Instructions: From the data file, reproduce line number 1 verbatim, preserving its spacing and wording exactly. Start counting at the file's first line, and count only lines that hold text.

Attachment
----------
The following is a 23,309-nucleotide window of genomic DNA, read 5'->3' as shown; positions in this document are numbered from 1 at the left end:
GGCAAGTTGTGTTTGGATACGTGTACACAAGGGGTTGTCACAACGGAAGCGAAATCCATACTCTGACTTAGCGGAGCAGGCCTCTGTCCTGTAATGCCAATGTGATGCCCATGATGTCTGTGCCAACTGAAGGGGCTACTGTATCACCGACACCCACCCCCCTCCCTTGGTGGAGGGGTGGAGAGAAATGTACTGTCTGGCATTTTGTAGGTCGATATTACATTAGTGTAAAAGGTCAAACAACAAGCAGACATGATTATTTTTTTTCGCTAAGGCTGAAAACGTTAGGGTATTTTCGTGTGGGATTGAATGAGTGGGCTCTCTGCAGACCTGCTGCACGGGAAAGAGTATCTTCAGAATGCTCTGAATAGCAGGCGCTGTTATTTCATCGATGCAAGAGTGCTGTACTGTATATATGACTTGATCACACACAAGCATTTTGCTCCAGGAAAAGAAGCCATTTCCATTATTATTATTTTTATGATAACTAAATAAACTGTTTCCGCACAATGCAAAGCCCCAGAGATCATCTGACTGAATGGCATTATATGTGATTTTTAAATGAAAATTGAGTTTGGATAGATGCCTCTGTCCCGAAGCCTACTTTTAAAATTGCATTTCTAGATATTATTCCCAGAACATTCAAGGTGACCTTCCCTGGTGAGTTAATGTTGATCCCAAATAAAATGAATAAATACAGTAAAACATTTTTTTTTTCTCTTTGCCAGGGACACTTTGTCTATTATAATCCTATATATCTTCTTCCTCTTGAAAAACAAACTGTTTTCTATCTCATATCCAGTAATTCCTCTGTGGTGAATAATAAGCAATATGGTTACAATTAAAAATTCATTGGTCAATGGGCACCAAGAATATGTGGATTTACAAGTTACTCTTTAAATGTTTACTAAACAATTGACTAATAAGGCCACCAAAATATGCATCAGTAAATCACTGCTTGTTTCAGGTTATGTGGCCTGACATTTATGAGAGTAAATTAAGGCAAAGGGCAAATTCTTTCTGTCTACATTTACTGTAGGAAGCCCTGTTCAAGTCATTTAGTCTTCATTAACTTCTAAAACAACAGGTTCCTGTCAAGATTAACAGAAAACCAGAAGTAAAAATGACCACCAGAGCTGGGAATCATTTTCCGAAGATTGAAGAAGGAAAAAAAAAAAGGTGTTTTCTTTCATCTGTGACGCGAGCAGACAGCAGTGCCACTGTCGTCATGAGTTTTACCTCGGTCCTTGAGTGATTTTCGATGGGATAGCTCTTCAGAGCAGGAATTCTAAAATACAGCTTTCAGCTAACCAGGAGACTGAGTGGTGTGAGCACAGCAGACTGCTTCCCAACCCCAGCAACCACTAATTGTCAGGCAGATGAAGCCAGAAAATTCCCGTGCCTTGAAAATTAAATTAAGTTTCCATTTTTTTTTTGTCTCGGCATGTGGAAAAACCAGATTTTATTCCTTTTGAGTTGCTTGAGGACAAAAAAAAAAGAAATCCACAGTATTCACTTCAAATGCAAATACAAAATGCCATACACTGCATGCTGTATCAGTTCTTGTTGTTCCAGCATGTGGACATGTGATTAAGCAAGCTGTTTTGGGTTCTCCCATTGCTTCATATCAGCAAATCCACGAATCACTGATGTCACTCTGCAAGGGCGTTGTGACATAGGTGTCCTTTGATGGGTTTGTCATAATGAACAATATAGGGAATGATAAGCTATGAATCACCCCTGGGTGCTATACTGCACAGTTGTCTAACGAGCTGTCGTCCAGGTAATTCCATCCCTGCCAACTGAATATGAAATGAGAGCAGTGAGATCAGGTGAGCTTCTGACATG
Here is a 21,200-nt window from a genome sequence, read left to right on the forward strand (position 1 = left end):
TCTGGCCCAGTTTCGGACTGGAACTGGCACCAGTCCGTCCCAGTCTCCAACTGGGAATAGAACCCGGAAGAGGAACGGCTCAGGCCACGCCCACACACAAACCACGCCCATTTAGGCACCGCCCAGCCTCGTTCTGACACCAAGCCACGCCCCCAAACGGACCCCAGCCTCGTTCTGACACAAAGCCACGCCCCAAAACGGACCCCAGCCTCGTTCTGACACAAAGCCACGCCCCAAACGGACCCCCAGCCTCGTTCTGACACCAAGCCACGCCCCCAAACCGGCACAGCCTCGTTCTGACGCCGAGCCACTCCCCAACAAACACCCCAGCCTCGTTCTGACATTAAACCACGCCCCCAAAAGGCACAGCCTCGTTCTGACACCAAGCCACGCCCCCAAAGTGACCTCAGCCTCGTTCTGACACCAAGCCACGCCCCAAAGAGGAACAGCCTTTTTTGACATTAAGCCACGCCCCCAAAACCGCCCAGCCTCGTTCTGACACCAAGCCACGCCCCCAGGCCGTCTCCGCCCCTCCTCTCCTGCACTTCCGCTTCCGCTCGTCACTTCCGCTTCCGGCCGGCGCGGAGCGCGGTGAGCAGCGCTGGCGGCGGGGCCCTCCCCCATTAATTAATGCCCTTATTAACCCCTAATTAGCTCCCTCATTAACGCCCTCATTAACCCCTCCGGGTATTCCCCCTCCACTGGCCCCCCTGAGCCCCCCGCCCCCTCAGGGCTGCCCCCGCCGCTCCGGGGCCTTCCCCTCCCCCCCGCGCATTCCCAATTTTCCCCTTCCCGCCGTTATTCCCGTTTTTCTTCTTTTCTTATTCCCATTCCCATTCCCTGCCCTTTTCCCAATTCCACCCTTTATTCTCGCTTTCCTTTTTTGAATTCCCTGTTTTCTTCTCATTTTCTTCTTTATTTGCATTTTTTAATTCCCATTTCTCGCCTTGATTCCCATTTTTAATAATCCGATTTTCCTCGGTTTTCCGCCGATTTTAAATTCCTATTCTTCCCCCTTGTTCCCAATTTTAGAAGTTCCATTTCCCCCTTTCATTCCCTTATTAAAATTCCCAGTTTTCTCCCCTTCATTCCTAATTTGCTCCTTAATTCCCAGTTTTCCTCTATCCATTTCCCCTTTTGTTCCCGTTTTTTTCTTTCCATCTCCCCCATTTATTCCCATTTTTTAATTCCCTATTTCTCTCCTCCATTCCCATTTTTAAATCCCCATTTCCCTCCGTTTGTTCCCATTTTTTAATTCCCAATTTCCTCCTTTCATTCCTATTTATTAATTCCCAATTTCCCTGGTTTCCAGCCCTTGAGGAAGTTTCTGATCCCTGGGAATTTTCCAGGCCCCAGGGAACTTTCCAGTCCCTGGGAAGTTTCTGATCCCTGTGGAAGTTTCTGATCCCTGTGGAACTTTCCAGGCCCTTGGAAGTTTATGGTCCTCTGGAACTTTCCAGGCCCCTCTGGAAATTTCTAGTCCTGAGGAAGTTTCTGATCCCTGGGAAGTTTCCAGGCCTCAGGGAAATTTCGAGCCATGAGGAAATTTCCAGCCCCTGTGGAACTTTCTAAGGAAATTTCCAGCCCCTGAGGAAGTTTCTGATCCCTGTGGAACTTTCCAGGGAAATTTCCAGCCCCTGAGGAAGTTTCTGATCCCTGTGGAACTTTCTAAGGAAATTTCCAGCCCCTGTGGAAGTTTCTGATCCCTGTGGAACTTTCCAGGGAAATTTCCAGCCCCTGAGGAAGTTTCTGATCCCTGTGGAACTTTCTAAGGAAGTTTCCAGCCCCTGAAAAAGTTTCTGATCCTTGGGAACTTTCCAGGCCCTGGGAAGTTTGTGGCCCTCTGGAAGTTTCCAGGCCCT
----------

The following is a 23,309-nucleotide window of genomic DNA, read 5'->3' as shown; positions in this document are numbered from 1 at the left end: